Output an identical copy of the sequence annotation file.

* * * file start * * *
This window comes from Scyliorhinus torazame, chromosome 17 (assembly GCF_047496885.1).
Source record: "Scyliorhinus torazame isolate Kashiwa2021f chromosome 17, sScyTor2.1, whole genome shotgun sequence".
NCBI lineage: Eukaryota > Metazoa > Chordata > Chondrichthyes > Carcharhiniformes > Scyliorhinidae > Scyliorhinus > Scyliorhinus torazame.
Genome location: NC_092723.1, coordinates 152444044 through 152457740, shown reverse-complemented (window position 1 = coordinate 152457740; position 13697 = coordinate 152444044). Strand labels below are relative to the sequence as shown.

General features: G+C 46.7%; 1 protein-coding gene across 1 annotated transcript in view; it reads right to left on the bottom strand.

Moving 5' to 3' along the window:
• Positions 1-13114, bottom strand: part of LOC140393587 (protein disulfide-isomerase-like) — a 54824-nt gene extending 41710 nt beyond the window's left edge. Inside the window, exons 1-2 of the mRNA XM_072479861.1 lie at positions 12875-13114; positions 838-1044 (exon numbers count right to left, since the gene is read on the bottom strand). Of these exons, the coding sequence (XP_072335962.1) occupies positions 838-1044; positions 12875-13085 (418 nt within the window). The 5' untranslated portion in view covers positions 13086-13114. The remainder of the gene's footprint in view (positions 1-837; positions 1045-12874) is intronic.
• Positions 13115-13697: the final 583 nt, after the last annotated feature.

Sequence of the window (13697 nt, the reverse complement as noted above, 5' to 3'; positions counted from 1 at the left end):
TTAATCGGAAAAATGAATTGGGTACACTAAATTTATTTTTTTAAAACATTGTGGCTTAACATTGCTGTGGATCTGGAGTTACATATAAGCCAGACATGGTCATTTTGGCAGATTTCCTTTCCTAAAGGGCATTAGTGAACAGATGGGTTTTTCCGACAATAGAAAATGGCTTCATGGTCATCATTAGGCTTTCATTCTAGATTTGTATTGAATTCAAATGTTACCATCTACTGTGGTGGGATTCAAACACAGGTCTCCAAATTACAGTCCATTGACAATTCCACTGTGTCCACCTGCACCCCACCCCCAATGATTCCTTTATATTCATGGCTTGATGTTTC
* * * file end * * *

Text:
This window comes from Scyliorhinus torazame, chromosome 17 (assembly GCF_047496885.1).
Source record: "Scyliorhinus torazame isolate Kashiwa2021f chromosome 17, sScyTor2.1, whole genome shotgun sequence".
NCBI lineage: Eukaryota > Metazoa > Chordata > Chondrichthyes > Carcharhiniformes > Scyliorhinidae > Scyliorhinus > Scyliorhinus torazame.
Genome location: NC_092723.1, coordinates 152444044 through 152457740, shown reverse-complemented (window position 1 = coordinate 152457740; position 13697 = coordinate 152444044). Strand labels below are relative to the sequence as shown.

General features: G+C 46.7%; 1 protein-coding gene across 1 annotated transcript in view; it reads right to left on the bottom strand.

Moving 5' to 3' along the window:
• Positions 1-13114, bottom strand: part of LOC140393587 (protein disulfide-isomerase-like) — a 54824-nt gene extending 41710 nt beyond the window's left edge. Inside the window, exons 1-2 of the mRNA XM_072479861.1 lie at positions 12875-13114; positions 838-1044 (exon numbers count right to left, since the gene is read on the bottom strand). Of these exons, the coding sequence (XP_072335962.1) occupies positions 838-1044; positions 12875-13085 (418 nt within the window). The 5' untranslated portion in view covers positions 13086-13114. The remainder of the gene's footprint in view (positions 1-837; positions 1045-12874) is intronic.
• Positions 13115-13697: the final 583 nt, after the last annotated feature.

Sequence of the window (13697 nt, the reverse complement as noted above, 5' to 3'; positions counted from 1 at the left end):
TTAATCGGAAAAATGAATTGGGTACACTAAATTTATTTTTTTAAAACATTGTGGCTTAACATTGCTGTGGATCTGGAGTTACATATAAGCCAGACATGGTCATTTTGGCAGATTTCCTTTCCTAAAGGGCATTAGTGAACAGATGGGTTTTTCCGACAATAGAAAATGGCTTCATGGTCATCATTAGGCTTTCATTCTAGATTTGTATTGAATTCAAATGTTACCATCTACTGTGGTGGGATTCAAACACAGGTCTCCAAATTACAGTCCATTGACAATTCCACTGTGTCCACCTGCACCCCACCCCCAATGATTCCTTTATATTCATGGCTTGATGTTTC